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A retroperitoneal hematoma occurs when blood pools in the retroperitoneal space located in the lower back. The most common cause for this condition is physical damage, as a powerful blow to the lower back or its surrounding area in the torso can result in internal bleeding, increasing the likelihood of a hematoma. Patients can also develop a retroperitoneal hematoma as a result of a botched surgical procedure or an accident involving a medical apparatus installed near the area. Anticoagulant medications have been identified as a possible risk factor for the condition, allowing blood from an internal injury to flow more easily into the retroperitoneal space. In rare cases, a retroperitoneal hematoma might be caused by a ruptured malignant tumor.
Individuals usually develop a retroperitoneal hematoma after experiencing physical trauma near the lower back. Strong enough impact can rupture blood vessels and other soft tissues located in the area, causing significant internal bleeding. A pocket of blood can then forms in the retroperitoneal space; if left untreated, it can impair circulation to other areas of the body, resulting in more serious medical issues.
The likelihood of developing the condition increases when certain internal organs are subject to damage. Other medical conditions that affect the kidneys, pancreas, and adrenal glands can weaken the organs' tissues, making them more likely to rupture. In such cases, a retroperitoneal hematoma might occur alongside other complications.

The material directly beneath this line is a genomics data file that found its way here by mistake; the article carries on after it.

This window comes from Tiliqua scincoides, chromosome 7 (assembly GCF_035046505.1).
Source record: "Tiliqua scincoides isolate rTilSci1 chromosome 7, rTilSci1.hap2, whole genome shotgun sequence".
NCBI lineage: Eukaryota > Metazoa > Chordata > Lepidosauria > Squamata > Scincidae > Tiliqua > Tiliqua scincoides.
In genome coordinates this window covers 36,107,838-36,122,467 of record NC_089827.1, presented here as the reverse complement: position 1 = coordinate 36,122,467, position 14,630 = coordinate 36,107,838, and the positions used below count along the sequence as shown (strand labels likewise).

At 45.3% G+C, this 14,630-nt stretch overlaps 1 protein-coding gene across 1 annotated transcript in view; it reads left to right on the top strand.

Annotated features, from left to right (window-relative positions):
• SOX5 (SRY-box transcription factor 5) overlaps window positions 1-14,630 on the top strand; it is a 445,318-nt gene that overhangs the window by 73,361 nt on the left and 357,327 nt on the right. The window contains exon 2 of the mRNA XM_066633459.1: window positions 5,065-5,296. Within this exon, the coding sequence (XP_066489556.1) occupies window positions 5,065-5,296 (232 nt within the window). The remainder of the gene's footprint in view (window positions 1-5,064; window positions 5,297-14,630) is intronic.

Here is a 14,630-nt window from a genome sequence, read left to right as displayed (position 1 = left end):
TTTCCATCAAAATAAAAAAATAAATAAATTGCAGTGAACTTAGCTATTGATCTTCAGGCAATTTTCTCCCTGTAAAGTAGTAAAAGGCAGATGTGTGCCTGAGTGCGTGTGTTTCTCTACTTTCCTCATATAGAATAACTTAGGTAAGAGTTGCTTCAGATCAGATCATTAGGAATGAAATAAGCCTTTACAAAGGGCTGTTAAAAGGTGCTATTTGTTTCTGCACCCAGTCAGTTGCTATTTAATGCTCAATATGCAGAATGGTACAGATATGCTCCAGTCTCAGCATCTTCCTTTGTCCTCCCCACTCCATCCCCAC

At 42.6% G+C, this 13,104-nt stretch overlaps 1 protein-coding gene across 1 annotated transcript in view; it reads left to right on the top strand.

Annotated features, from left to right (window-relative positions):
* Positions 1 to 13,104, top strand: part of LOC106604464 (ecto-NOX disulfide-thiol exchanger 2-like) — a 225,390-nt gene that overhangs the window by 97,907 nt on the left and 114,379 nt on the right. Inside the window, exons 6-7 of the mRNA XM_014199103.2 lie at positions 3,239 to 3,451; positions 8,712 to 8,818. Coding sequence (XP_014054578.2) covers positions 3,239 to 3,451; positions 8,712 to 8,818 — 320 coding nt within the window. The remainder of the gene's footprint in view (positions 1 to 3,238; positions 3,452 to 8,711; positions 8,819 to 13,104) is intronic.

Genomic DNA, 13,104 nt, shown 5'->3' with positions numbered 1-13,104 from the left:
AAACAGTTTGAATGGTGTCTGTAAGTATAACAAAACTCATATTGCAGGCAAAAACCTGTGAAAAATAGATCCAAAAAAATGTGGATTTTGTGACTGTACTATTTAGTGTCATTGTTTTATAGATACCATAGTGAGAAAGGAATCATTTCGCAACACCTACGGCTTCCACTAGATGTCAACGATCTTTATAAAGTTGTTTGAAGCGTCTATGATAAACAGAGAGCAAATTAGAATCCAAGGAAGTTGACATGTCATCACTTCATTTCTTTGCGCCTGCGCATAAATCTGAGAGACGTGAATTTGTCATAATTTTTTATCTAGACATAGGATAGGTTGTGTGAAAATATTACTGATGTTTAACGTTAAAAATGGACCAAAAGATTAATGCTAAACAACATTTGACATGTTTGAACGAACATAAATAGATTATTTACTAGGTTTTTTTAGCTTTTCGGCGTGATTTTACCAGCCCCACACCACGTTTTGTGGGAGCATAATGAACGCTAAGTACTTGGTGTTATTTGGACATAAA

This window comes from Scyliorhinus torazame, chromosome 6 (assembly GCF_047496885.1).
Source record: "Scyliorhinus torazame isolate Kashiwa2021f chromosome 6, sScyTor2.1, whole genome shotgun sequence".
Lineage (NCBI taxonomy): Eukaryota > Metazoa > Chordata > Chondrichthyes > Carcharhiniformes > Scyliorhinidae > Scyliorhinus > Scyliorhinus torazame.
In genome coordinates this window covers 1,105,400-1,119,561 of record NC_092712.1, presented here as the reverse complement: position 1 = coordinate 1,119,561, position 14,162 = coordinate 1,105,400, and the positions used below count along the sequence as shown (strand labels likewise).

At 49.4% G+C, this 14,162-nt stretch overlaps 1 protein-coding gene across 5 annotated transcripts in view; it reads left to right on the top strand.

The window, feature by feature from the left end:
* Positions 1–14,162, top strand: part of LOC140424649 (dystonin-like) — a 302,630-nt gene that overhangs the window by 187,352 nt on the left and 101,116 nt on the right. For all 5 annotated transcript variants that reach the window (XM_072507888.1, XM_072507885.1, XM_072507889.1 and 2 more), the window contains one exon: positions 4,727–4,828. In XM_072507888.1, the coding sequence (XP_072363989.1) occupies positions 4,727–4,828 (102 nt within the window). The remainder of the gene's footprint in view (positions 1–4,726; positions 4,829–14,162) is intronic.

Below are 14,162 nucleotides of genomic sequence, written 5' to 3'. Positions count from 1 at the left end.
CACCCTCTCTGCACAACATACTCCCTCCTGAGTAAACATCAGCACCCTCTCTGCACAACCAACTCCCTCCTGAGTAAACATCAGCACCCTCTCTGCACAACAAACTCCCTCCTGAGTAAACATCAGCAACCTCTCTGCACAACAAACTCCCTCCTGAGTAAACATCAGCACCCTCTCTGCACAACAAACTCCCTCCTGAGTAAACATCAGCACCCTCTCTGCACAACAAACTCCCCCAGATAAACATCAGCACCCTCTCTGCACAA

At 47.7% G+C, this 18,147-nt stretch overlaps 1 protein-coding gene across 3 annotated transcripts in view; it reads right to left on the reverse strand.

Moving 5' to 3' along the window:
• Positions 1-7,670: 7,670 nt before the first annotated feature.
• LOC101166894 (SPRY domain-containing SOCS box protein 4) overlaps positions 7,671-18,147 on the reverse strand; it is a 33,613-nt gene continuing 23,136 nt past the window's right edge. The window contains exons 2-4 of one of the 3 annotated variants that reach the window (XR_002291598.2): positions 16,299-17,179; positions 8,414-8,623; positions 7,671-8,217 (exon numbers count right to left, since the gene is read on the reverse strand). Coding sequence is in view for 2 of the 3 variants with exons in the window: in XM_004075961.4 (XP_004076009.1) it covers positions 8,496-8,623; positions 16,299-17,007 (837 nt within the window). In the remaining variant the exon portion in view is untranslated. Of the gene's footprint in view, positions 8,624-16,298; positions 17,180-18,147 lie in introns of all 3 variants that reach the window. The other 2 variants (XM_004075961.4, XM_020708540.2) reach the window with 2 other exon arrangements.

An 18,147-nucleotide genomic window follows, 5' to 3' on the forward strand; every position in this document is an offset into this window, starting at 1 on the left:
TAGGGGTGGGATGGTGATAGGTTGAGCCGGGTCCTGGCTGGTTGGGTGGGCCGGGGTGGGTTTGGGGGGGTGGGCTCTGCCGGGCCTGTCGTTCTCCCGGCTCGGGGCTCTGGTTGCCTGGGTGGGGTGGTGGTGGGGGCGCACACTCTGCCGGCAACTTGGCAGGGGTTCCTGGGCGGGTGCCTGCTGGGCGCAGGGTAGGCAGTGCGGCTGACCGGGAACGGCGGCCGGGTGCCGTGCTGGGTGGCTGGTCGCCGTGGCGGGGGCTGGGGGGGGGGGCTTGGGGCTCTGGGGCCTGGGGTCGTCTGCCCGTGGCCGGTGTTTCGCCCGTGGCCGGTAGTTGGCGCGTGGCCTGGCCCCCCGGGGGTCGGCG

Surgeons might indirectly be responsible for the condition in a number of patients. As with any form of surgical intervention, procedures done in areas near the retroperitoneal space present a risk of damaging nearby tissues. The harm to the tissue might be done out of necessity, as some complications might require surgeons to make additional incisions, or as an accident. The latter is considered an extremely rare occurrence, however, as most surgeons are careful enough to avoid such mistakes.
There are cases where medical apparatuses installed in the body might contribute to the development of a retroperitoneal hematoma. The most common cases involve accidents with catheters inserted into blood vessels and organs located near the retroperitoneal space. An aortic catheter, for example, can become slightly dislodged if the patient's body is agitated enough, causing the vessel to rupture.
Malignant growths, such as cancerous tumors, are another possible cause of retroperitoneal hematomas. These growths tend to increase the likelihood of internal injury, which subsequently increases an individual's chance of developing a hematoma. Cases in which the condition is caused by damage to abnormal growths usually involve cysts and tumors located in the duodenum.
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